UML River Hawks

River Hawks softball assistant coach wins award.

Softball Volunteer Assistant Adds Continued Accolades to Impressive Career at Georgia Tech

Former Georgia Tech softball All-American and current UMass Lowell Volunteer Assistant Coach Jen Yee was named the Collegiate Athlete of the Year presented by AT&T at the Atlanta Sports Awards held at the Fox Theater on Monday evening.

“I am so honored to receive this award,” said Yee. “I want to thank the Atlanta Sports Council and everyone at Georgia Tech, especially head coach Sharon Perkins and the entire coaching staff. I had an amazing three years at Georgia Tech and it has helped make me who I am today.”

Yee was a first-team All-American in 2010 and shattered the Tech record book after spending her freshman year at Niagara. Yee’s 2010 awards also include ACC Player of the Year, 1st-Team NFCA All-Southeast Region and 1st-Team All-ACC. She was one of the final three for the USA Softball Player of the Year Award and is a finalist for the prestigious Honda Award, which will be announced later this week.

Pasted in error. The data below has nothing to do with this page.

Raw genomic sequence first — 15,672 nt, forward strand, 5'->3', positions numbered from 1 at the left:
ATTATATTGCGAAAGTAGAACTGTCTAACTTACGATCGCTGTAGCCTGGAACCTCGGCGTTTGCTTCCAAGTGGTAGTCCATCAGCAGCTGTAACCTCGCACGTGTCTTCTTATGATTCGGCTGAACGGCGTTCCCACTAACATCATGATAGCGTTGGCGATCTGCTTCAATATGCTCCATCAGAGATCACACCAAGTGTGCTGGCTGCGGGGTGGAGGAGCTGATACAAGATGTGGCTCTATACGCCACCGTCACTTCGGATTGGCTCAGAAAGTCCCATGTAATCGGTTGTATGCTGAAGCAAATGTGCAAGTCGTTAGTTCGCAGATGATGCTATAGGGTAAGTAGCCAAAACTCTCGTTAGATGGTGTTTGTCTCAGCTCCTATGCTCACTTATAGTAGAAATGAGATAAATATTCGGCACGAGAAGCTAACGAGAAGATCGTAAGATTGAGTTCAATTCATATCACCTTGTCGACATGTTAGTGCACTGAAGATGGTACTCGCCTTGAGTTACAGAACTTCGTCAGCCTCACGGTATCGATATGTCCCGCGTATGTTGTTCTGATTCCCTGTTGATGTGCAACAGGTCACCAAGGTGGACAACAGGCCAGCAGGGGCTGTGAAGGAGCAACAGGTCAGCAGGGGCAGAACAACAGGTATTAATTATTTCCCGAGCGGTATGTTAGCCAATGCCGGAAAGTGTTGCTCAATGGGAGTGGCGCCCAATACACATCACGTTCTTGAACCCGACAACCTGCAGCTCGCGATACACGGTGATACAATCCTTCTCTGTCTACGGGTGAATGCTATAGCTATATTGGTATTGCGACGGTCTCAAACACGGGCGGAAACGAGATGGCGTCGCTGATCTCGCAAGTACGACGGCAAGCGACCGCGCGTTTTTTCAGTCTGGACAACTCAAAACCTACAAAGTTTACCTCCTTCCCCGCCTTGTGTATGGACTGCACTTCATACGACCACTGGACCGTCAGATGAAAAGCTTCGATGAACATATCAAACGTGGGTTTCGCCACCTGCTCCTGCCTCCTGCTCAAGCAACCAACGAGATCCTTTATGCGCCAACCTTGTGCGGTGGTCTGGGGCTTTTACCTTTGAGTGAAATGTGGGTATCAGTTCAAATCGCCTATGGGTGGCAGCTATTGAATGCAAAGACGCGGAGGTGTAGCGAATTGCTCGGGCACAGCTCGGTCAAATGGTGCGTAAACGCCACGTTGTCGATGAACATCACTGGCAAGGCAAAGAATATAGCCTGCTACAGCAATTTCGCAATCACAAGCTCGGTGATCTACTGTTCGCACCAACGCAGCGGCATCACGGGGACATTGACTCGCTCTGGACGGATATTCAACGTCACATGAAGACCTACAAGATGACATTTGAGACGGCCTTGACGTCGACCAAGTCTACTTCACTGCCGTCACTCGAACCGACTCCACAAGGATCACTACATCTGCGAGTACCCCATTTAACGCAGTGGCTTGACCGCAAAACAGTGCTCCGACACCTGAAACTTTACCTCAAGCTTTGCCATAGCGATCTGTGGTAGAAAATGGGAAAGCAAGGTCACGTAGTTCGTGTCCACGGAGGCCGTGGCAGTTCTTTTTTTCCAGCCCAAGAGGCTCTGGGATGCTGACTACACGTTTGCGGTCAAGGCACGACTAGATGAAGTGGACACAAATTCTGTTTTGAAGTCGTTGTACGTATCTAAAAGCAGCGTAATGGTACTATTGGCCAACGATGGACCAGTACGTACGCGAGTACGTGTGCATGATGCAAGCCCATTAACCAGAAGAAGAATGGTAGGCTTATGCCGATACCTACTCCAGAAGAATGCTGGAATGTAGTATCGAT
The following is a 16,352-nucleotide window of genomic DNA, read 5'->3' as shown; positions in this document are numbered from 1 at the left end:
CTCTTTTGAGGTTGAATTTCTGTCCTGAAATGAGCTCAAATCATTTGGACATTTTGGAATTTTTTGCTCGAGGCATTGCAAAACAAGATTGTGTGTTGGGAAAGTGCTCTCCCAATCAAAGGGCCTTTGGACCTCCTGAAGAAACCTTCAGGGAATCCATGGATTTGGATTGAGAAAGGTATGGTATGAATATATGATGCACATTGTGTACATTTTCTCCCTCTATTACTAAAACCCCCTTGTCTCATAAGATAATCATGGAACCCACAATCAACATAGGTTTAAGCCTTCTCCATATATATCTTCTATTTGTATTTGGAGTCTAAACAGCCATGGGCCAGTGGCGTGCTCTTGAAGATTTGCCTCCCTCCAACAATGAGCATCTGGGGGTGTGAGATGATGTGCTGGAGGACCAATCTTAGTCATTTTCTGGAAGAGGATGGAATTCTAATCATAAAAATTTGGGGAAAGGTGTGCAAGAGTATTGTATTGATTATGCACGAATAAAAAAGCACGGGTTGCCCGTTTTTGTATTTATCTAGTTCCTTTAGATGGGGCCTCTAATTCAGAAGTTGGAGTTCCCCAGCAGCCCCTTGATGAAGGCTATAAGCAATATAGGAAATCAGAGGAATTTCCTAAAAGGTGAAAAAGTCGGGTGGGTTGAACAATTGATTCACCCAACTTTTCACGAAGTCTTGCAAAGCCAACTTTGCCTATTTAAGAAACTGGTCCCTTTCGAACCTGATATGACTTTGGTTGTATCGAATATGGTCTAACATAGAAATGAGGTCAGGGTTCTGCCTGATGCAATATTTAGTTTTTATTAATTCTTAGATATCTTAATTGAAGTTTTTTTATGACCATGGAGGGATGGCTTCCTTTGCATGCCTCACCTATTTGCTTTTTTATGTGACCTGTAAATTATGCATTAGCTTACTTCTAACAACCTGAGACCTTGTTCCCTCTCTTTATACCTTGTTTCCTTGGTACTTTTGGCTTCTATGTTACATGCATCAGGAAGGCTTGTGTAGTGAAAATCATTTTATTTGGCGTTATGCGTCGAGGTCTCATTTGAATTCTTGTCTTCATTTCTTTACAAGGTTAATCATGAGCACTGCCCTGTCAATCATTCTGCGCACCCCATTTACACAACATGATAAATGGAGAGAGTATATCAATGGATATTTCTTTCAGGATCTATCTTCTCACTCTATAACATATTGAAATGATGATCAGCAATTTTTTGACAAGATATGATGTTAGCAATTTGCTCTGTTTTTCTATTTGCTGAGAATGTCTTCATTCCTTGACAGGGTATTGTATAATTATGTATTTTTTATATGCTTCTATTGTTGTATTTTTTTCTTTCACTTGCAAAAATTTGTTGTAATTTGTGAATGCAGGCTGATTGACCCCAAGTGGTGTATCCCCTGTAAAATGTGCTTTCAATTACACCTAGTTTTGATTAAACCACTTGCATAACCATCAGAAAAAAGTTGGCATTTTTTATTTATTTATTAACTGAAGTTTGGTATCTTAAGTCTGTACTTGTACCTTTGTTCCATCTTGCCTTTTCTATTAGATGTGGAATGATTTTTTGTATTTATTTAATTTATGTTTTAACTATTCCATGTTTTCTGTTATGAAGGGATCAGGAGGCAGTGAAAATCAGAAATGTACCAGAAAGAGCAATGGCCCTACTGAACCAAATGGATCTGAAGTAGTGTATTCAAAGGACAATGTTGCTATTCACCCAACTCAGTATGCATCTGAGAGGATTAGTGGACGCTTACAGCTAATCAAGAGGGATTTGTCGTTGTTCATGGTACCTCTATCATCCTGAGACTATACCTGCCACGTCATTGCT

Yee reached base safely at least once in all 62 games last season and leads the nation in batting average (.568), slugging percentage (1.270), on-base percentage (.732), runs scored (93) and walks (88). She is also tied for first nationally with 29 home runs. Yee struck out just six times all season and was 21-for-22 in stolen base attempts, good for fourth in the ACC. Her 84 hits and 63 RBI led the league while her 15 doubles ranked third. She was a two-time Louisville Slugger/NFCA National Player of the Week and five-time ACC Player of the Week.

The North Delta, British Columbia native had 24 multi-hit and 17 multi-RBI games in the regular season and began the year hitting safely in 19 straight games. Yee was intentionally walked 31 times this year which is an NCAA single-season record.

At UMass Lowell, Yee works primarily with middle infielders, assists with hitters and opponent scouting. She is pursuing her Master’s Degree in Mechanical Engineering while working in the University’s Baseball Research Center.